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An Evaluative Comparison of Two Consumer Health
Search Engines: Healia and Medstory
Dr. Sergio Chaparro-UnivazoLIS 454: Digital Information Services & ProvidersGraduate School of Library & Information ScienceSimmons College – Boston, MA An Evaluative Comparison of Two Consumer Health
Search Engines: Healia and Medstory
Introduction
The amount of health information available on the Web has dramatically increased in recent years. While this trend has helped to empower consumers of health care services and products, it also poses them with the challenge of locating and identify- ing authoritative and reliable information. This paper briefly compares and evaluates Healia and Medstory two specialized search engines designed to address this need.
Database Characteristics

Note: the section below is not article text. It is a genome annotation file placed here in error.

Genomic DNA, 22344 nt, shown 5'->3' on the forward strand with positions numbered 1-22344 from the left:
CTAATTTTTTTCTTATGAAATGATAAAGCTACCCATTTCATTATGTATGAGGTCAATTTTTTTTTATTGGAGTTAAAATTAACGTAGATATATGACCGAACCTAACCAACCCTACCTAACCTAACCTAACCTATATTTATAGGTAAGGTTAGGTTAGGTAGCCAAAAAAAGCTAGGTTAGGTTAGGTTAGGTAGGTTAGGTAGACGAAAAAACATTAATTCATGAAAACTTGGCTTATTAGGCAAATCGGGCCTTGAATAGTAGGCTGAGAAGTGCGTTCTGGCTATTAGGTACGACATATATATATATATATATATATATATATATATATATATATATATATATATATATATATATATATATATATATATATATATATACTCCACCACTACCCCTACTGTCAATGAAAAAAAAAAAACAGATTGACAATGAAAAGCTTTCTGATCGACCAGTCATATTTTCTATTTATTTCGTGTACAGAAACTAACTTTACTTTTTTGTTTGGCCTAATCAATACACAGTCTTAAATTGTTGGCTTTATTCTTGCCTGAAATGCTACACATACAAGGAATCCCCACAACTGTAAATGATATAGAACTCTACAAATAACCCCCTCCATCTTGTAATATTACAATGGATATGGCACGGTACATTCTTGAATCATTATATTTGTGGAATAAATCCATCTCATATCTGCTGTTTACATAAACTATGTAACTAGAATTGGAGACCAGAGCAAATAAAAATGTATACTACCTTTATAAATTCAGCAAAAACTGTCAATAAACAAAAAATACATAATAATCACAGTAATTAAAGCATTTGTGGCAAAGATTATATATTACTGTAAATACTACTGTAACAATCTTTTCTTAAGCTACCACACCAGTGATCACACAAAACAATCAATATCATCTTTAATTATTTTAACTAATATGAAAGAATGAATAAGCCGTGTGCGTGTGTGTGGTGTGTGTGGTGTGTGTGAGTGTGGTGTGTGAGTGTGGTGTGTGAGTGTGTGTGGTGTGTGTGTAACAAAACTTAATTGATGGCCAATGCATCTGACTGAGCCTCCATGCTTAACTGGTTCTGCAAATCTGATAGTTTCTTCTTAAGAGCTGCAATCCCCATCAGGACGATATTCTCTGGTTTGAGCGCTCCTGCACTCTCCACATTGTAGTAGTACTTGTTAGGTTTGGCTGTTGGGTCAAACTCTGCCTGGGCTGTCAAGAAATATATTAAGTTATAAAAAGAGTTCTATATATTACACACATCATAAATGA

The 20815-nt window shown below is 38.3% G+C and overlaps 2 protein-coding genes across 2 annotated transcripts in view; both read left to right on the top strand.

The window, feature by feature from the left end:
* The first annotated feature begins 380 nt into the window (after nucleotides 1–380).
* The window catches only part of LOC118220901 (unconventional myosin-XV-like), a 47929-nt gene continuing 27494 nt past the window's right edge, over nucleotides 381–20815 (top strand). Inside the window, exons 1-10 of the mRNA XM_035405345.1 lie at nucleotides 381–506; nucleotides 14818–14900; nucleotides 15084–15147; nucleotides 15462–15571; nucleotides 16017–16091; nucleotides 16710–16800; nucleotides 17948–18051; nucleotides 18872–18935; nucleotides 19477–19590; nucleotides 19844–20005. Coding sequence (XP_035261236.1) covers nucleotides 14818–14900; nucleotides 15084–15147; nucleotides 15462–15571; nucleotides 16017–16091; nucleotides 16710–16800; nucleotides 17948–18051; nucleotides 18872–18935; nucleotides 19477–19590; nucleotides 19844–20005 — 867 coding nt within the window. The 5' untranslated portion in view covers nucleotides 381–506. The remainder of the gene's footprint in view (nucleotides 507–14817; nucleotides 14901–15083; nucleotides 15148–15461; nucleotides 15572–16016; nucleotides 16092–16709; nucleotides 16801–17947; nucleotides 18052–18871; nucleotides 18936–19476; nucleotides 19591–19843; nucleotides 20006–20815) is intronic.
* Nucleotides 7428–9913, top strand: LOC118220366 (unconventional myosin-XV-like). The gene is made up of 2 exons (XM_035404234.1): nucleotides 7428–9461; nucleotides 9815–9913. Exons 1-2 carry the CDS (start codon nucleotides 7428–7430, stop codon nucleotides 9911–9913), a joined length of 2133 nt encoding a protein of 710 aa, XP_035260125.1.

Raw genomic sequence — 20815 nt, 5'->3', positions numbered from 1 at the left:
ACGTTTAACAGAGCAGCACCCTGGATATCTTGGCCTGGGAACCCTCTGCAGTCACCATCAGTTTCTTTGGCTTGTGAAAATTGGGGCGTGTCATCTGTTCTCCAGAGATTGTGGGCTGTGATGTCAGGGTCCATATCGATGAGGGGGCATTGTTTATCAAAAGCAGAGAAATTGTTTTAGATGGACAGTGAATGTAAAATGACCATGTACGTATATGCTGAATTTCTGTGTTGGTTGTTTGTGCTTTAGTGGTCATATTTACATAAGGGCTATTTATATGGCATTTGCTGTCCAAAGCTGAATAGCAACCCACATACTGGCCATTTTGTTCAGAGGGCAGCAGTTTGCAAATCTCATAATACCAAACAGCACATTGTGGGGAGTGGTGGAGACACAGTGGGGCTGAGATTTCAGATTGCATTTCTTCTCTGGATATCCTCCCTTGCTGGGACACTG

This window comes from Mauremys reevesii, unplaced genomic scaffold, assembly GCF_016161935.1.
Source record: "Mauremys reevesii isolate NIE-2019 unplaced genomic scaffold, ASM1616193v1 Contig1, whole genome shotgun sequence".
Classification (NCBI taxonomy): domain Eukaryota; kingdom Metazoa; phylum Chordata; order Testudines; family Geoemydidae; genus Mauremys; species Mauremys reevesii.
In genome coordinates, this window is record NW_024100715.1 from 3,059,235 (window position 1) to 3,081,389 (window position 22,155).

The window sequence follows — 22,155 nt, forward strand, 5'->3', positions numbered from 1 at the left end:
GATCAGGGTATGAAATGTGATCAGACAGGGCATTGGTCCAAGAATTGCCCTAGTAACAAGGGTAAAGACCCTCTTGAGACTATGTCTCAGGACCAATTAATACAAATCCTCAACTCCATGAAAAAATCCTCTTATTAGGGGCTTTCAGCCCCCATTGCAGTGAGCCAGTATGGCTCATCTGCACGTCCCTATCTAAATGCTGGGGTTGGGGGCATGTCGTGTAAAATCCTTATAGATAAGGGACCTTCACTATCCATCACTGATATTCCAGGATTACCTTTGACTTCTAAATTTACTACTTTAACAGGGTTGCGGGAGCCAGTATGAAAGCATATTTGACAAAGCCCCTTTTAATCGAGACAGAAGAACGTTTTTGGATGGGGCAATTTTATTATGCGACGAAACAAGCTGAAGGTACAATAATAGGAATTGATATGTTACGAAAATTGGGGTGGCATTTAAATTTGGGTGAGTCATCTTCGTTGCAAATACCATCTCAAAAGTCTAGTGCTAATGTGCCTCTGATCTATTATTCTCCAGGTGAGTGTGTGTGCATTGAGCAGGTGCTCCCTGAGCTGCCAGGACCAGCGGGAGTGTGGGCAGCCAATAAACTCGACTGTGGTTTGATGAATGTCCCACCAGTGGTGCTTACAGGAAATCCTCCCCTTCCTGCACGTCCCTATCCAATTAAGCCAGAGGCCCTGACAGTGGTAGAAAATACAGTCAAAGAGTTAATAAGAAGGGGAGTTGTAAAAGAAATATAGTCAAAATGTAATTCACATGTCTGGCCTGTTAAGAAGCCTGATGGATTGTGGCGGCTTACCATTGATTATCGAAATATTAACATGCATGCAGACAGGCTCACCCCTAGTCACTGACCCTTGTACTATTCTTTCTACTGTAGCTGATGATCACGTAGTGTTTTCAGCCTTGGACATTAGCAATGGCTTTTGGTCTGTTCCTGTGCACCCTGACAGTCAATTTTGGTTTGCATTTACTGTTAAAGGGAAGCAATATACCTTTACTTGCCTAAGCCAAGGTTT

Neither Healia nor Medstory states information regarding the size of the databases used by their respective search engines. Despite this, one can infer which of the two has the larger database in relative terms by comparing the number of results returned on for the same search performed in each search engine. It is important not to draw overly strong conclusions from this type of test, however, since the results will also vary based on how each search engine indexes documents, what sources of informa- tion are included or excluded, and other such factors. As shown in Table 1, the re- sults returned for several searches indicate that Medstory uses a significantly larger database than Healia. Bigger is not alway better, however, and in this case it may be that Healia’s more selective inclusion criteria provide the searcher with a higher ra- tio of useful, reliable, and authoritative results. Indeed, the results returned for many searches of Medstory’s database reveal a fairly high percentage of included sites with- PARKER – Two Consumer Health Search Engines: Healia and Medstory Table 1: Comparison of the number of results returned for several selected searches